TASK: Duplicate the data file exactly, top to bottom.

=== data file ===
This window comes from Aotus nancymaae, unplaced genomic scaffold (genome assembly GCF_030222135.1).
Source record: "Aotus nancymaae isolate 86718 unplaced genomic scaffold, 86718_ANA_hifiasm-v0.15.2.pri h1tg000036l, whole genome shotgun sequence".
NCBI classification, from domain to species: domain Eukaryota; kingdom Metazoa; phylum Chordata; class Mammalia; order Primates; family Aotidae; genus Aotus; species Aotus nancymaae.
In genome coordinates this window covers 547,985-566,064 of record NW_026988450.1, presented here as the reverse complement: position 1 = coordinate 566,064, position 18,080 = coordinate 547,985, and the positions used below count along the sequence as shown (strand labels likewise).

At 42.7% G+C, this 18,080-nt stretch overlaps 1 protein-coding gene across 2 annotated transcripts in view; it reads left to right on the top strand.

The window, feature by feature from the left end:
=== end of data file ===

This window comes from Aotus nancymaae, unplaced genomic scaffold (genome assembly GCF_030222135.1).
Source record: "Aotus nancymaae isolate 86718 unplaced genomic scaffold, 86718_ANA_hifiasm-v0.15.2.pri h1tg000036l, whole genome shotgun sequence".
NCBI classification, from domain to species: domain Eukaryota; kingdom Metazoa; phylum Chordata; class Mammalia; order Primates; family Aotidae; genus Aotus; species Aotus nancymaae.
In genome coordinates this window covers 547,985-566,064 of record NW_026988450.1, presented here as the reverse complement: position 1 = coordinate 566,064, position 18,080 = coordinate 547,985, and the positions used below count along the sequence as shown (strand labels likewise).

At 42.7% G+C, this 18,080-nt stretch overlaps 1 protein-coding gene across 2 annotated transcripts in view; it reads left to right on the top strand.

The window, feature by feature from the left end: